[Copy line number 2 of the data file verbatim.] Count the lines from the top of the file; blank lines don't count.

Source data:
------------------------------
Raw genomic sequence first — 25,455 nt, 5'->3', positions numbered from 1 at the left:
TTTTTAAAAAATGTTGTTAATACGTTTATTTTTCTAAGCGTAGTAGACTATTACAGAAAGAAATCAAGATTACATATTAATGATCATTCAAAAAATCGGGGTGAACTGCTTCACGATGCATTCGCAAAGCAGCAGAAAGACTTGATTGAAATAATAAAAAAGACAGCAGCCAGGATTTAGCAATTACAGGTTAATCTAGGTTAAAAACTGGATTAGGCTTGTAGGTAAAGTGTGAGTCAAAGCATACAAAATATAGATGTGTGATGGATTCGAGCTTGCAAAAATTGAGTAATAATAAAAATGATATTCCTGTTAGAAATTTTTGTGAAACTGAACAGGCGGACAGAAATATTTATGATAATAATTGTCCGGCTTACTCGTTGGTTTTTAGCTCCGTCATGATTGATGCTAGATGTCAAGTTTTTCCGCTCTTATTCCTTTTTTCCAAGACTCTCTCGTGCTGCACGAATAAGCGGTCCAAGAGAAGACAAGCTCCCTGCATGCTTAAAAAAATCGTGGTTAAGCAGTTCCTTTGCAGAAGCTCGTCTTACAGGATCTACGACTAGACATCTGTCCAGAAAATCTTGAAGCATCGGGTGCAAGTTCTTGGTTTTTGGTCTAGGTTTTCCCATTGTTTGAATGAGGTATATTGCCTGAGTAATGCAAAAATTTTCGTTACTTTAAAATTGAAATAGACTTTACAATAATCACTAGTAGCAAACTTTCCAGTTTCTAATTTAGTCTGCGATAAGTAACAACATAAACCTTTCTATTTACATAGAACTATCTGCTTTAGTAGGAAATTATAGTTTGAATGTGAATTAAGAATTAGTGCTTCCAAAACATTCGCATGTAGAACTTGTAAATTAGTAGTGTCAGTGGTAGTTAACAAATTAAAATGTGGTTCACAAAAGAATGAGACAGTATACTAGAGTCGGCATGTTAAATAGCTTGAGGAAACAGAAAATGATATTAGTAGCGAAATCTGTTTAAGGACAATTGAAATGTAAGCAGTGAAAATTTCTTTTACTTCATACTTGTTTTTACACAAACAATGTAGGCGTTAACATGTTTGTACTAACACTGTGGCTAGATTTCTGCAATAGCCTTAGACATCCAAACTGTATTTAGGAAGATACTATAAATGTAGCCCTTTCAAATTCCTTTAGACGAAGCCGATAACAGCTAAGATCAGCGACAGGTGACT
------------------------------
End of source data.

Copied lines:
TTTTTAAAAAATGTTGTTAATACGTTTATTTTTCTAAGCGTAGTAGACTATTACAGAAAGAAATCAAGATTACATATTAATGATCATTCAAAAAATCGGGGTGAACTGCTTCACGATGCATTCGCAAAGCAGCAGAAAGACTTGATTGAAATAATAAAAAAGACAGCAGCCAGGATTTAGCAATTACAGGTTAATCTAGGTTAAAAACTGGATTAGGCTTGTAGGTAAAGTGTGAGTCAAAGCATACAAAATATAGATGTGTGATGGATTCGAGCTTGCAAAAATTGAGTAATAATAAAAATGATATTCCTGTTAGAAATTTTTGTGAAACTGAACAGGCGGACAGAAATATTTATGATAATAATTGTCCGGCTTACTCGTTGGTTTTTAGCTCCGTCATGATTGATGCTAGATGTCAAGTTTTTCCGCTCTTATTCCTTTTTTCCAAGACTCTCTCGTGCTGCACGAATAAGCGGTCCAAGAGAAGACAAGCTCCCTGCATGCTTAAAAAAATCGTGGTTAAGCAGTTCCTTTGCAGAAGCTCGTCTTACAGGATCTACGACTAGACATCTGTCCAGAAAATCTTGAAGCATCGGGTGCAAGTTCTTGGTTTTTGGTCTAGGTTTTCCCATTGTTTGAATGAGGTATATTGCCTGAGTAATGCAAAAATTTTCGTTACTTTAAAATTGAAATAGACTTTACAATAATCACTAGTAGCAAACTTTCCAGTTTCTAATTTAGTCTGCGATAAGTAACAACATAAACCTTTCTATTTACATAGAACTATCTGCTTTAGTAGGAAATTATAGTTTGAATGTGAATTAAGAATTAGTGCTTCCAAAACATTCGCATGTAGAACTTGTAAATTAGTAGTGTCAGTGGTAGTTAACAAATTAAAATGTGGTTCACAAAAGAATGAGACAGTATACTAGAGTCGGCATGTTAAATAGCTTGAGGAAACAGAAAATGATATTAGTAGCGAAATCTGTTTAAGGACAATTGAAATGTAAGCAGTGAAAATTTCTTTTACTTCATACTTGTTTTTACACAAACAATGTAGGCGTTAACATGTTTGTACTAACACTGTGGCTAGATTTCTGCAATAGCCTTAGACATCCAAACTGTATTTAGGAAGATACTATAAATGTAGCCCTTTCAAATTCCTTTAGACGAAGCCGATAACAGCTAAGATCAGCGACAGGTGACT